The Share | 08.2015

Long Term Recovery

With summer in full swing, we asked some folks from the recovering LGBT community what their life is like after achieving ten years or more of continuous clean and sober time.




TheShare0815_DannySchurrCOURAGE TO GROW

I wouldn’t have anything right now, if not for my sobriety. Ten years ago I was living in a house that was uninhabitable, I was not able to keep a job. I thought the idea of a nice dinner was shopping at a Rite-Aid. I didn’t have any close friends. I didn’t have any skills beyond breathing and barely eating. Sobriety and working with other alcoholics has given me the courage to grow and become a functioning member of society. I learned how to love and be loved—I never knew how to be loved. And I learn to resolve issues in my life without slamming a door or walking away. Today I am of service to others, and even when I’m exhausted, life is good.

Danny Schurr, sober since September, 2004.


TheShare0815_PatrickMarksAMAZING THINGS

My life is completely different from where my life was 10 years ago. Things are much simpler. I thought my life was over and I thought my life would not be any fun after getting sober, but my life is much bigger than I ever imagined. Amazing things happen on a daily basis. It’s not about property or prestige, it’s about who I really am as a person and being okay with that and loving myself completely and being able to love others… that’s what ten years has brought me.

—Patrick Marks, sober since December, 2004.


TheShare0815_GlennHillCLEARER CHOICES

My experience at 12 years of recovery is that my choices are clearer. I’m enough today. I’m enough for me. I don’t need anything to enhance the moment. I’m more committed at enjoying my recovery. Each day I fall more in love with this concept of being clean and sober. I have discovered intimacy. That has been the key to my recovery—not only sexual intimacy, but just intimacy from all angles of my life. I never realized how I was missing all of that. Those are the things that keep my sobriety alive, but the things that support it are, I go to meetings, I have a sponsor, I have sponsees—those things support my being clean and sober. I love it. I’m not ashamed of anything in my life today.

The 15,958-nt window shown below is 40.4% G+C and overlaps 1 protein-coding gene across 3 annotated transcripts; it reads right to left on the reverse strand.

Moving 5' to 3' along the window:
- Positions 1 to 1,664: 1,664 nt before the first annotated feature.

—Glen Hill, sober since July, 2003.


TheShare0815_EricStanleyBETTER AND BETTER

I’m amazed at achieving 10 years of recovery. When I first started this journey, I just wanted to get a year and to prove to myself that I could do this, and then my life just got better and better, so I just kept doing it and one day at a time turned into ten years. Ten years ago I was living a seedy hotel/motel in the hood, I was hungry, I was dirty, I was tired and I remember being so miserable and so done and having nobody left in my life and I actually welcomed death into my life. My life is so different today.

—Eric Stanley, sober since, August, 2005.



One of the most difficult—yet most rewarding – moments in my life was when I acknowledged my drinking problem and decided to do something about it.  By remaining sober for the 29 years thereafter I have been blessed with many friends who are genuine and life experiences that are unforgettable.

—Phil L., sober since June, 1986.